The floor we want to repair is of unknown age but must be pretty old, not just because of its battered state but because the boards are of uneven widths of up to a foot or so, presumably because they were cut from the same tree. Continue reading “Repairing the floor – 1”
And now for the next challenge, but I need to get fit first: does everyone get quite as stiff as I do when trying to work for long hours on a floor? It is the most uncomfortable position to work in, apart perhaps from plastering a ceiling, but we are about to start on repairing a lovely old floor that until now has been covered to protect it, so the pain will be worthwhile (I hope). Not entirely sure what it is, but think that it is oak or elm. More later, as we get going on the job next week.
The hot, dry weather has produced many more cracks than usual in our front wall.
Much of it is plain clay daub with thick layers of limewash and here and there a smear of recent cement where previous owners had tried to stop the clay falling out. There is no evidence of it ever having been rendered or plastered on laths. Continue reading “Cracks”
According to one Suffolk expert, limewash was not used inside homes. If true, then we’ve been doing it wrongly for years. Instead distemper made from chalk and milk casein is said to have been the covering of choice, so this winter we’ve tried it. Continue reading “Distemper”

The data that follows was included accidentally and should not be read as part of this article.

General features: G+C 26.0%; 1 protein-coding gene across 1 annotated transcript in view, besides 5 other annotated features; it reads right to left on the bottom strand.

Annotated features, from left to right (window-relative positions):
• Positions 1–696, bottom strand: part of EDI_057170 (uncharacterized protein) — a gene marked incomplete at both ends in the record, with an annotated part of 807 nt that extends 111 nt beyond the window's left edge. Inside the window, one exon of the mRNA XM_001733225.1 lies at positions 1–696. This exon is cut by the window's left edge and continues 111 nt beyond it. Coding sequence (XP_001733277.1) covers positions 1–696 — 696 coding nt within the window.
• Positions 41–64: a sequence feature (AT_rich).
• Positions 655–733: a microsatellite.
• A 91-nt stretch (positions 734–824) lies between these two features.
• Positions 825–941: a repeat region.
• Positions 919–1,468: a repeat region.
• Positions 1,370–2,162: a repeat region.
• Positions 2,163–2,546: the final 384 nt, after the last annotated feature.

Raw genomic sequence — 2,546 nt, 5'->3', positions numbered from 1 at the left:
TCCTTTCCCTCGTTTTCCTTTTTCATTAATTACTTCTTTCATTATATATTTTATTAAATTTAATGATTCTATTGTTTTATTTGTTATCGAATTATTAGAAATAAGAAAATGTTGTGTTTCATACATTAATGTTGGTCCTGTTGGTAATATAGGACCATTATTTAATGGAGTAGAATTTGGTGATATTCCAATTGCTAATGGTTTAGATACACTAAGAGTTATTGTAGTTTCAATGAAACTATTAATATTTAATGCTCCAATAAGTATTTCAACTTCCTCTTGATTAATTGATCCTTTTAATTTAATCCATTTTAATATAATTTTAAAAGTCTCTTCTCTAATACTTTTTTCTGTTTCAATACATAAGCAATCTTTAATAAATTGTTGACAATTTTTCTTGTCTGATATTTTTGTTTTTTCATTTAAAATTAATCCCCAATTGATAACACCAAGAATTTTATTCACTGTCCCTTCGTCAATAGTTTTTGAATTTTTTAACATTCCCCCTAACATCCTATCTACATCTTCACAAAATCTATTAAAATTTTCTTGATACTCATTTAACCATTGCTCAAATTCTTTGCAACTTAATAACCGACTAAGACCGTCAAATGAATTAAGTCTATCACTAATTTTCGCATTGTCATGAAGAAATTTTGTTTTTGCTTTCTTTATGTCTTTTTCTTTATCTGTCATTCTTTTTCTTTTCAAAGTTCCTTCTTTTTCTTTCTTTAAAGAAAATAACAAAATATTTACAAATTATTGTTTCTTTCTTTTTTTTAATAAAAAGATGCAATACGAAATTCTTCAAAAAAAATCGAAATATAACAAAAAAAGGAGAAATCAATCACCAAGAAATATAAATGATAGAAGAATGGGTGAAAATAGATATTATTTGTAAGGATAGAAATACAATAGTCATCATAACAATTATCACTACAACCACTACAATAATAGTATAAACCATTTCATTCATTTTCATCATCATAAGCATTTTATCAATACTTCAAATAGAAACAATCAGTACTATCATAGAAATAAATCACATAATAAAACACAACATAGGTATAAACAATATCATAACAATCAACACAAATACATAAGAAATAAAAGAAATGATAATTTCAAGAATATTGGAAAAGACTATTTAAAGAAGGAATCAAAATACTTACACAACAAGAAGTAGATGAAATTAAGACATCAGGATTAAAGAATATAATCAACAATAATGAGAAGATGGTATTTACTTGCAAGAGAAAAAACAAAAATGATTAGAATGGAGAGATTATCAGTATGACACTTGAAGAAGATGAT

I’ve been wondering how best to redecorate a room whose surfaces are finished in old materials – clay and plaster – but which have been painted with modern emulsion. That may be creating a breathability problem.
Very modern emulsions are impermeable to moisture. Cruder basic emulsions have a certain amount of breathability, but it’s hard to tell which it is, looking at the result at least 30 years after it was last painted. So should the emulsion be removed? Continue reading “Limewash over emulsion paint “
It has been a positive pleasure painting the windows in the last few days using custom-mixed linseed oil paint from Ingilby’s of Glemsford. The window frames were stripped and repaired, and much of the putty renewed, some time ago, and they have since been given several coats of pure linseed oil to prepare and waterproof them. But for various reasons, I didn’t get round to completing the job.
Now I’m painting, I can immediately see the benefits of using linseed oil on old wood. Where I’ve left a leading edge of paint on bare wood, the oil spreads out of the paint into the wood, which seems to lap it up, almost pickling the timber in oil. That can only be good for long term preservation, especially as absorption is helped by the slowness with which the paint dries. Continue reading “Old fashioned paint”
The first step is to prepare some of our grey boulder clay, which we saved from the excavations for the extension. It is much better than the brown clay we used previously when we bought ready mixed daub from a farm in Essex.
Went on holiday for 3 weeks, leaving the clay daub repairs till afterwards (see earlier post) – and this is what the woodpeckers have done to the bare patch, digging for insects while the house was empty. One of the holes is six inches deep. Won’t leave repairs so long next time…